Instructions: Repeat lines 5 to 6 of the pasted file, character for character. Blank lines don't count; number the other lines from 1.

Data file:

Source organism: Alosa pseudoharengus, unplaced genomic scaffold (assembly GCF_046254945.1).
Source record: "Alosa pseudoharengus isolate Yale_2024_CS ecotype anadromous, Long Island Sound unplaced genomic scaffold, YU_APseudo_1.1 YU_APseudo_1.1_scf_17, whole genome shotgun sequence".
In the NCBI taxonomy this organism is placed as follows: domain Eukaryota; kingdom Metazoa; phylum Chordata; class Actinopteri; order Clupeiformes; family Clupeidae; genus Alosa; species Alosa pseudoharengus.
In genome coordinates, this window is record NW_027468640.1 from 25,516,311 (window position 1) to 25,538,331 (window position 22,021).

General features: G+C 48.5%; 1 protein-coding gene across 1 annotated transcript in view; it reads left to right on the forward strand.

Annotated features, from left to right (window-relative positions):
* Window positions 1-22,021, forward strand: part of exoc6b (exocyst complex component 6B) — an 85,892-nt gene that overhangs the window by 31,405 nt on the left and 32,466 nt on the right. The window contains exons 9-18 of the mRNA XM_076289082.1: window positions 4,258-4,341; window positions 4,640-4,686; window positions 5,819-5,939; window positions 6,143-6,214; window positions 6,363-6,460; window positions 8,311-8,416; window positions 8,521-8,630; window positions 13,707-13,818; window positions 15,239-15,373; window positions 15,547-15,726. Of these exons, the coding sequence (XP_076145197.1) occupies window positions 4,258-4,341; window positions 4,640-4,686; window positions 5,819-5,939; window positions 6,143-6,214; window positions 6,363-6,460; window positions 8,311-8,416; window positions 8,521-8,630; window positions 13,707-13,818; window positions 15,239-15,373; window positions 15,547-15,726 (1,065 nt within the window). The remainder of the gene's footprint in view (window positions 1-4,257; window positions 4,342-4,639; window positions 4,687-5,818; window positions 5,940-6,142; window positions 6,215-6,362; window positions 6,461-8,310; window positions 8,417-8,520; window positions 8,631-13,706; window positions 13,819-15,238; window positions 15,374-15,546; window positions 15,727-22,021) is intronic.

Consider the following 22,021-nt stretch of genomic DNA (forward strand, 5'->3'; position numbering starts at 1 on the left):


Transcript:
General features: G+C 48.5%; 1 protein-coding gene across 1 annotated transcript in view; it reads left to right on the forward strand.

Annotated features, from left to right (window-relative positions):